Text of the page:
Wednesday, July 06, 2011

Windows 7: Changing Remote Desktop Listening Port

Note: This is an advanced tip and only applicable to certain situations.
The Remote Desktop by default uses TCP/IP port 3389, some people think that they can increase the security of the RDP protocol by changing it too different location. This is almost as effective as moving a lock on a door and hoping a thief won't be able to find it. This technique would only be effective against someone who knows absolutely nothing about TCP/IP.

If you still want to move the Remote Desktop default TCP/IP port, here is how you do it:
Warning: This tip requires modifying the registry proceed at your own risk.
  • Open the Windows Registry Editor, from the Start menu in the search field type REGEDIT.EXE
  • In the Windows Registry Editor navigate to the following registry key: HKEY_LOCAL_MACHINE\System\CurrentControlSet\Control\TerminalServer\WinStations\RDP-Tcp\PortNumber
  • Click the Edit menu and select Modify... or right-click the registry value and select Modify...
  • In the properties dialog box, click Decimal, and type in the new port number that you want to use (make sure its not used by another protocol)
  • Press the OK button to close the dialog.
  • Close the registry editor and reboot the computer.
To access the computer via Remote Desktop over your local network or the Internet, when you enter the machines DNS name or IP address in the Remote Desktop Connection client (under All Programs > Accessories), add a colon and the port number that you used (e.g.: example.com:57619 or 192.168.1.2:57619).

12 comments:

Curtis said...

Simply changing the location of the remote desktop software default port does not increase the protocol security. These instructions for moving the port and modifying the the registry value are helpful for both software experts and beginners. The initial setup and installation of these services through remote connection and web browsers is essential to begin the remote access process.

McThePro said...

Thanks for the procudure.

Do not forget to open the new port in your firewall software !

Greg said...

McThePro,

Firewall comment was very timely. It saved the rest of the hair I was about to pull out of my head!

Greg said...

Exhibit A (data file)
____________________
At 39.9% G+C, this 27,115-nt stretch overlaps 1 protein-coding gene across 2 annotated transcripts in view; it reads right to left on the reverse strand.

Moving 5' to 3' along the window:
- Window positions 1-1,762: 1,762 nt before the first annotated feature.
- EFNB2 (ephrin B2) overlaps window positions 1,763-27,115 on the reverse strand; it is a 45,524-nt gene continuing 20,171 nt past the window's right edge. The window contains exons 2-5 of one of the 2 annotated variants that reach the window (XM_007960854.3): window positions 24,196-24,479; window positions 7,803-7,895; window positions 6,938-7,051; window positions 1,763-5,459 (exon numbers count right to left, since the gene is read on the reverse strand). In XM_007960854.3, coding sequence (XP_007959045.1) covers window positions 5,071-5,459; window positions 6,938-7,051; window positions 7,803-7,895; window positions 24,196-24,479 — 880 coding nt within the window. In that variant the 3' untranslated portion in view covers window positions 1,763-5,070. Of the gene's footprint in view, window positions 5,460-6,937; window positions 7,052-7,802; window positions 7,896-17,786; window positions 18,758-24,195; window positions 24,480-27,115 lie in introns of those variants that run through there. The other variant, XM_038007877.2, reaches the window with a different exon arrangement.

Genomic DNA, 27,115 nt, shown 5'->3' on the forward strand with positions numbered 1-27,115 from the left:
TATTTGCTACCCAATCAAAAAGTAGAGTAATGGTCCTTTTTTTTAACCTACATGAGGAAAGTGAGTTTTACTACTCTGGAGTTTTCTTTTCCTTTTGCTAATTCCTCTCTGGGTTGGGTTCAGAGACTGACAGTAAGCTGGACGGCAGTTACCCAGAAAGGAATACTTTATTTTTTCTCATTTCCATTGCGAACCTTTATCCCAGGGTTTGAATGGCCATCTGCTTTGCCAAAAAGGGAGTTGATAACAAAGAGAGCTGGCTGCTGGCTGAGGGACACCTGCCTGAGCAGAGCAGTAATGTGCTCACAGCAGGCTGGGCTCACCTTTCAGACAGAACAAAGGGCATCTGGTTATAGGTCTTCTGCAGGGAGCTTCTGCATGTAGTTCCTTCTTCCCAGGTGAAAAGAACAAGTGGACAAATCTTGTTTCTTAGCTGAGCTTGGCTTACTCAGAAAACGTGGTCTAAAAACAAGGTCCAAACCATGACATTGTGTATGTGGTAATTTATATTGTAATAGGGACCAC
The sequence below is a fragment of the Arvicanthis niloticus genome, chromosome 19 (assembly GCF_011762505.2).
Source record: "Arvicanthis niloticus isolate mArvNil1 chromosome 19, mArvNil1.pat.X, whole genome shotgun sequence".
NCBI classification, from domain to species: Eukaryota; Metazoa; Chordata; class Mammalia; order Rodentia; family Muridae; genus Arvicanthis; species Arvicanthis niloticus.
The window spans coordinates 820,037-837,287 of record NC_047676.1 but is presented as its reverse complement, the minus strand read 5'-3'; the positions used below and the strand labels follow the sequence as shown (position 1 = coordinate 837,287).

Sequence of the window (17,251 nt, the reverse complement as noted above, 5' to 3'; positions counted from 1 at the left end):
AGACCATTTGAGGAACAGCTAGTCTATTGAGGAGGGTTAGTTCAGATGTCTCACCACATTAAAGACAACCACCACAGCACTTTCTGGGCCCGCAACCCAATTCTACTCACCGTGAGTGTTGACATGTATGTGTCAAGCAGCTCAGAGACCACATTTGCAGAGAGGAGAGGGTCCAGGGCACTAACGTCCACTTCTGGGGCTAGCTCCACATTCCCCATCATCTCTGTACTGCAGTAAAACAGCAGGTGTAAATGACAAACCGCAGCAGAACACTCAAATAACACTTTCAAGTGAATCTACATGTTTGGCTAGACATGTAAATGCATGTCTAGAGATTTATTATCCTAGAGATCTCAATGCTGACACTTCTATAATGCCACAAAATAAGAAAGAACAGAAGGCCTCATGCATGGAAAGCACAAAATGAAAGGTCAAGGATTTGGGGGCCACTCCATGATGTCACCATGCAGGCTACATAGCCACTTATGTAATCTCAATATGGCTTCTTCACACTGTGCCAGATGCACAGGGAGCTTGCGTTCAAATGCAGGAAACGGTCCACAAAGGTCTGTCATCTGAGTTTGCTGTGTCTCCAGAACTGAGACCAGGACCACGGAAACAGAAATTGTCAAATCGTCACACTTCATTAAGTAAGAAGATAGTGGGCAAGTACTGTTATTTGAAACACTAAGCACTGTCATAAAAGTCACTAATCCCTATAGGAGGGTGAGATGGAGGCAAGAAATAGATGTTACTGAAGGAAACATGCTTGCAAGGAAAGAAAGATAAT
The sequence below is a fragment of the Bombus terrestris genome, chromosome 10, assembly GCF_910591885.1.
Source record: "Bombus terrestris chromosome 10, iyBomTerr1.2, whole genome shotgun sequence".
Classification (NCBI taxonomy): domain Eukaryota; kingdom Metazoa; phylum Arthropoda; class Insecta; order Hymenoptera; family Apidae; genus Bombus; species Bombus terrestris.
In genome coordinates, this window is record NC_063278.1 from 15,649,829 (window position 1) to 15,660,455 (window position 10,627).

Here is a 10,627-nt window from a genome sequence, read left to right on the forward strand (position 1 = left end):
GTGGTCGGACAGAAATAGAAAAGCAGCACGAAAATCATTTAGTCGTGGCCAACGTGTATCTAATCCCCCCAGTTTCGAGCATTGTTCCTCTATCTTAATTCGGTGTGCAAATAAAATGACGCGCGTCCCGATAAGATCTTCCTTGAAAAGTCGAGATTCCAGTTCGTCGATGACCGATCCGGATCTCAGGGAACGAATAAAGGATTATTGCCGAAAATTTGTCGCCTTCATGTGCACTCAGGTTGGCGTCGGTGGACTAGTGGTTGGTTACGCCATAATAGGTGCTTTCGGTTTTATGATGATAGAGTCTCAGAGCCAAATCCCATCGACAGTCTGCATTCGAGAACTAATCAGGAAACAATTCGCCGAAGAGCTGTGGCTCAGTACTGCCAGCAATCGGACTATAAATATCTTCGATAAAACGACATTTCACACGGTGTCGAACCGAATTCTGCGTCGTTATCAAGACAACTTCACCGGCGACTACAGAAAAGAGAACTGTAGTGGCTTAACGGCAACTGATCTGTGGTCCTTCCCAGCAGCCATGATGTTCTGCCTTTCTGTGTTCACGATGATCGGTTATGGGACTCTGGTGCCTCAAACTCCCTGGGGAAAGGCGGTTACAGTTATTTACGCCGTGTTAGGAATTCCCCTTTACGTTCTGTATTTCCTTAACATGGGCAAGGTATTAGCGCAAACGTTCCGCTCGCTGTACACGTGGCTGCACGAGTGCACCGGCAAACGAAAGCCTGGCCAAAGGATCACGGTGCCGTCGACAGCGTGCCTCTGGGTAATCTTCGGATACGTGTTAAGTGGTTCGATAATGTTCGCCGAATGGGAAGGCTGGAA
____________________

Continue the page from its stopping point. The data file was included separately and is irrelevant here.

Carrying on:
McThePro,

Thanks for the firewall comment. I overlooked this item and was getting very frustrated until I saw your suggestion!

Anonymous said...

Hi Jason.

What then do you recommend to increase RDP security? Thanks.

Jason Savitt said...

Use the latest version of Windows, RDP is much more secure in Windows 7/Server 2008 R2 and higher (if the option is enable). Also use a strong password, uncommon user names, and change the password regularly. Just basic stuff, if you want something more secure then try setting policies such as enforce a password lockout for too many attempts.

Anonymous said...

Changing port is not only "more" secure, it's practical if you wish to have more then 1 computer connected to the same IP/router.

Anonymous said...

I believe current best practices is to not expose RDP to the Internet directly at all. Rather you should have users connect to a secure VPN into the network first and then use RDP on standard ports. This simplifies management of workstations and firewalls and is more secure.

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Anonymous said...

Changing the RDP port is more secure because most attacks are brute force scripts and they are usually looking for default ports. I know because one server went from 35,000 rdp logon failures in a couple days to zero after the port change.

Anonymous said...

Could I have multiple computers on a single network each using a different port by simply port forwarding on my router?

Anonymous said...

That's what you call security by obscurity. Not really security. It might help a tiny bit. I'm not familiar with a lot of hacker's tactics but with the port scans I see in our logs I'm certain that they can find out what ports are listening for what protocols.